From Zeros to heroes... the rise and rise of a superband

view gallery VIEW GALLERY

If you have seen Edward Sharpe and the Magnetic Zeros, you will know they are the next big thing. As they tour the festivals of Europe, Sarah Morrison meets them in Paris

Alexander Ebert's preoccupation from a young age with founding a community, a "posse", or a group of his own, has found a harmonious home. The singer has stopped worrying. The 33-year-old Los Angeles musician now finds himself at the helm of the 10-piece musical collective known as Edward Sharpe and the Magnetic Zeros, a 1960s-inspired folk-pop band that is rapidly achieving cult status.

Likened to Arcade Fire and The Polyphonic Spree, Ebert's ensemble of musical minstrels first made it mainstream in 2009, appearing on David Letterman's chat show in the US with their aptly titled first album, Up from Below. The free-spirited gang has since headlined festivals across the country, being handpicked earlier this year by the actor Kevin Spacey to perform five shows in London's Old Vic Tunnels, all of which sold out. On Tuesday they are set to play a sold-out gig at London's Shepherds Bush Empire. And all this without having yet achieved major conventional chart success.

Yet as they stand on stage at Paris's Rock en Seine festival, their tambourines shaking, accordions vibrating, and Ebert's voice resonating across the crowd, they are still surprised when the foot-stamping French audience echoes their lyrics back perfectly. The European music industry has not always been quite sure what to make of the self-defined "Edward Sharpe Experience" of euphoric songs that spread the earnest messages of hope, love and joy, accompanied by, banjos, horns, whistles and handclaps.

Ebert has his own theory. "When we first came over here two years ago, the climate in general was snarky, pessimistic, and cynical – all rock'n' roll in that sort of sense," he says, during a quiet moment away from the rest of his group. "While they appreciated us, there was a real disparity in vibe between the two continents. Now I feel, there has been a slight cultural shift in Europe. It feels more pure-hearted and open-minded. It seems less about pessimism and more about embracing something new."

While the frontman performs shoeless, Ebert was not always so carefree. His band might now be driving the folk revolution, but it "started in a place of desperation", when the songwriter could not handle his drug and drink addictions any longer and his former band, Ima Robot, signed by Virgin, felt sterile. It was around this time in 2008 that he met bandmate Jade Castrinos, 25, fell in love, bought a second-hand touring bus and piled in with a group of artists he knew, to start singing "for fun".

London-born guitarist Christian Letts, 33, has known Ebert since he was four. Practising in a studio flat in Echo Park, Los Angeles, for years, Letts says the creation of the band "evolved naturally". He adds: "We have never set out an idea of what we are or what we are going to be. It has always evolved in a natural way." Accordion player Nora Kirkpatrick, 26, from Iowa, says the band has made it through "working out" its own "groove".

Three weeks into their sold-out European tour and Edward Sharpe – named after a fictional messianic figure dreamed up by Ebert who could manipulate music "as if pulling on strings" – insist they provide an authentic experience in an industry often criticised for the absence of it. Seeking the community he has sought since childhood, Ebert, whose grandfather, Carl Ebert, co-founded Glyndebourne Festival Opera, says he wants to make music "devoid of any sense of irony".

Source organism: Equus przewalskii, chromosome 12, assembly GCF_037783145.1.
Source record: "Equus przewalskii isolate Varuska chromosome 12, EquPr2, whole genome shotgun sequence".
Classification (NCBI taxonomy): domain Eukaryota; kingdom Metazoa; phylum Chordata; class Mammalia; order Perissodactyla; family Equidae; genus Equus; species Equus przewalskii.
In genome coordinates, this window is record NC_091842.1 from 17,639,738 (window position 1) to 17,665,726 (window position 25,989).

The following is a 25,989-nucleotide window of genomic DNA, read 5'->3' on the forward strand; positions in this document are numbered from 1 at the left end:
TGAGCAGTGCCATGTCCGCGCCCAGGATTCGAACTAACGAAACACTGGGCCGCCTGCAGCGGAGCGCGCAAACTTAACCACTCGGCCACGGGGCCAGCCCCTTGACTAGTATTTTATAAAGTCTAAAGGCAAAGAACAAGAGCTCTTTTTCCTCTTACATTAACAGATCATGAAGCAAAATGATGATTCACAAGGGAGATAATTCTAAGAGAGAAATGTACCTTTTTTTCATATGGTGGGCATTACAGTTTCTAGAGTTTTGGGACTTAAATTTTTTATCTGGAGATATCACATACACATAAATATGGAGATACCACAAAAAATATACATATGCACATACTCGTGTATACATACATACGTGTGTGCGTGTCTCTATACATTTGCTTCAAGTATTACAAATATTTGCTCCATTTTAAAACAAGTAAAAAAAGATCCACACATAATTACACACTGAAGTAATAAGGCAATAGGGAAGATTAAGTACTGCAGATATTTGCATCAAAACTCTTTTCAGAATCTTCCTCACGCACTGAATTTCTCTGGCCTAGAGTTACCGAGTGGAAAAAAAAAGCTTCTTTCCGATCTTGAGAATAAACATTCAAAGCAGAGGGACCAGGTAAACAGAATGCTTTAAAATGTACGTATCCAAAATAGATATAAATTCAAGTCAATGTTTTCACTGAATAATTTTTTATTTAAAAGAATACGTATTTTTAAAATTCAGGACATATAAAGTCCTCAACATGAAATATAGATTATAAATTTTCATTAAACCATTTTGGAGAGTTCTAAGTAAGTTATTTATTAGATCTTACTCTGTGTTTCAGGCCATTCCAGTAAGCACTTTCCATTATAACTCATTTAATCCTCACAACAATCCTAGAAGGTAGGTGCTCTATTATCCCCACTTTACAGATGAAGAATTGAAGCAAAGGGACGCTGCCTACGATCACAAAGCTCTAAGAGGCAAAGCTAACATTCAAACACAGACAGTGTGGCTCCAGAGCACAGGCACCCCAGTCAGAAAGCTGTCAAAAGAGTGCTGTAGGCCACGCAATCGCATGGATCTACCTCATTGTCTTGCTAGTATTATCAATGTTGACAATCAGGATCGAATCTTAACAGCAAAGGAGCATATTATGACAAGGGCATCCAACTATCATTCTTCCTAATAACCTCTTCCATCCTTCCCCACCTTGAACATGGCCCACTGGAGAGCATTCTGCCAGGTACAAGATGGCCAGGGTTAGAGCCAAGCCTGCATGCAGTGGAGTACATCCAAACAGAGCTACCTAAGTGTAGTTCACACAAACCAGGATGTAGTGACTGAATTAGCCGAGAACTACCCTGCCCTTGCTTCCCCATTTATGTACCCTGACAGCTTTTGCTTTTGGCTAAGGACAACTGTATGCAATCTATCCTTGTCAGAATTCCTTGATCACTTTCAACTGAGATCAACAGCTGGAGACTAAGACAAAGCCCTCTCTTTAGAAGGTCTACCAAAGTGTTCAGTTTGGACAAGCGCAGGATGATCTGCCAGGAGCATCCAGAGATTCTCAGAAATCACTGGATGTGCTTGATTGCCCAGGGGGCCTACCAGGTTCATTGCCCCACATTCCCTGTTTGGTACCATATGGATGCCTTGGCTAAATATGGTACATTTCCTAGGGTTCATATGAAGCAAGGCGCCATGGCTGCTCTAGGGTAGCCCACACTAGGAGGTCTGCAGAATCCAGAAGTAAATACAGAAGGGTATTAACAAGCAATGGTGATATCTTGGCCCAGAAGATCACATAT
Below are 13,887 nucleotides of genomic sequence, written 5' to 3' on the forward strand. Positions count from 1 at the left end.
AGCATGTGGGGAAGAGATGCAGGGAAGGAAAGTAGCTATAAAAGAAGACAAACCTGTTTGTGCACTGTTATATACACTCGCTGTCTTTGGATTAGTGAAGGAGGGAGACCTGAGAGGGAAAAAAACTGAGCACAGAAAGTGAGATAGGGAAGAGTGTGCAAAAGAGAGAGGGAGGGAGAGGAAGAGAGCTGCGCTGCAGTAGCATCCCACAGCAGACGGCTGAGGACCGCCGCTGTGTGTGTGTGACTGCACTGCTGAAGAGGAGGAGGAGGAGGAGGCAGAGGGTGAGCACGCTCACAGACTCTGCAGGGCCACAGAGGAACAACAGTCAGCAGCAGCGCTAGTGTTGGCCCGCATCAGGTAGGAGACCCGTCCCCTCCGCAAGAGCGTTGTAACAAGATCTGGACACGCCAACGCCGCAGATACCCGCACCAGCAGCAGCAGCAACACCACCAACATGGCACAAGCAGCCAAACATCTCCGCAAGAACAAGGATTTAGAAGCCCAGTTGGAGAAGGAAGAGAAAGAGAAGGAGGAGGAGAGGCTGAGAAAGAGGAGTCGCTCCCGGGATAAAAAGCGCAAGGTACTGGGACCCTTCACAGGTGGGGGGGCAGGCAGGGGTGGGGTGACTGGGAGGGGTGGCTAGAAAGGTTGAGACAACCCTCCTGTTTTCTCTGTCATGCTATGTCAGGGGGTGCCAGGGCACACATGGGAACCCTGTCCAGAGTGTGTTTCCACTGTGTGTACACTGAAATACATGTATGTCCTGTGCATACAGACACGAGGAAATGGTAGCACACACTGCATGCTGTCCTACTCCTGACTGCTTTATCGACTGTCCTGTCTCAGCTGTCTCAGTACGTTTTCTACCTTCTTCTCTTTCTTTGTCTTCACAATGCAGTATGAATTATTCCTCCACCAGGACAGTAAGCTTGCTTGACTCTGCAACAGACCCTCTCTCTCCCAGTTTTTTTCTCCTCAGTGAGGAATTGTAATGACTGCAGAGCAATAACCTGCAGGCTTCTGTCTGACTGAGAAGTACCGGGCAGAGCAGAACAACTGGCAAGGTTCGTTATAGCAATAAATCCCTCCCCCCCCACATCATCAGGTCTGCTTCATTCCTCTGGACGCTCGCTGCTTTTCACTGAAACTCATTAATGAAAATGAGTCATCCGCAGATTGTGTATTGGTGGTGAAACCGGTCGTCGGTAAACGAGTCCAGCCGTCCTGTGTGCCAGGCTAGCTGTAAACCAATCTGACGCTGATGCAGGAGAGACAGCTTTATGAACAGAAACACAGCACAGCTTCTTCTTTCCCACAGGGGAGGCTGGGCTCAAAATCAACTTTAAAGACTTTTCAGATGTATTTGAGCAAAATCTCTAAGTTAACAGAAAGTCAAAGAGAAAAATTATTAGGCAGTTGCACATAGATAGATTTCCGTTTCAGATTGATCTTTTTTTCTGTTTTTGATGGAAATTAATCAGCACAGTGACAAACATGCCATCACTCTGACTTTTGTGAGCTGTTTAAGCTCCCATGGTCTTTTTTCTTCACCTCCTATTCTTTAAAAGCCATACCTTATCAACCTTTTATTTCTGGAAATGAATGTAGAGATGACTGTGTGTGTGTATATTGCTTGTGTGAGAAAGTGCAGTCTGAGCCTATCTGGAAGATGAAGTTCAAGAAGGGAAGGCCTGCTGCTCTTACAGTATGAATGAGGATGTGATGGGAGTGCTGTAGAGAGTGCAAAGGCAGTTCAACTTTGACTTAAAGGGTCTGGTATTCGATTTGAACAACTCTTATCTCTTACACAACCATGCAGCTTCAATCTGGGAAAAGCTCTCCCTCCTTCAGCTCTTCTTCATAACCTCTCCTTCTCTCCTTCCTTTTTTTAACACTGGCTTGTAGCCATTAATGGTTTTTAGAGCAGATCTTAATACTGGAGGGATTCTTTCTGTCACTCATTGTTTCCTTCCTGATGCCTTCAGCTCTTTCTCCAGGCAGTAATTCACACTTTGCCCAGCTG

"I had a South African teacher at school, a sort of hippie who played the acoustic guitar while us five-year-old kids would sing along, playing our tambourines and recorders in unison," explains Ebert. "It was just this deep sort of atmosphere, you know, of not taking it too seriously, but feeling a sense of community while playing the music. That's partly where this all comes from – I'm acting like a five-year-old and it's impossible to bullshit at that age."

Perhaps it is this unashamed honesty that convinces the initially hip-swaying French fans to join Ebert in a dance-off as he frantically jumps about the stage and then into the cheering crowd. Vocalist Castrinos says the band focuses "intently on the present", offering listeners in that moment something that "can give them strength of feeling, an emotion, even for the length of one song". It appears to hit the mark. As they launch into "Home", which professes "my home is nowhere without you", the audience responds by singing back "Maison" to the band, in unified agreement. Ebert remains adamant his band can embrace success without losing the DIY appeal that has made them so popular. "Everybody has the power to stay true to themselves," he says.

On the eve of their British tour and with an eagerly awaited second album imminent, the band is enjoying an increasingly popular sense of community. Ebert's "crew" has "fallen together like puzzle pieces", says Kirkpatrick. "I don't think any of us could ever have expected it, but it's true."

Arts and Entertainment
Art on their sleeves: before downloads and streaming, enthusiasts used to flick through racks of albums in their local record shops
musicFor Lois Pryce, working in a record shop was a dream job - until the bean counters ruined it
Arts and Entertainment
Serial suspect: the property heir charged with first-degree murder, Robert Durst
TV review
Have you tried new the Independent Digital Edition apps?
Arts and Entertainment

ebooksNow available in paperback
Arts and Entertainment

ebooks
Arts and Entertainment
Igarashi in her

Art Megumi Igarashi criticises Japan's 'backwards' attitude to women's sexual expression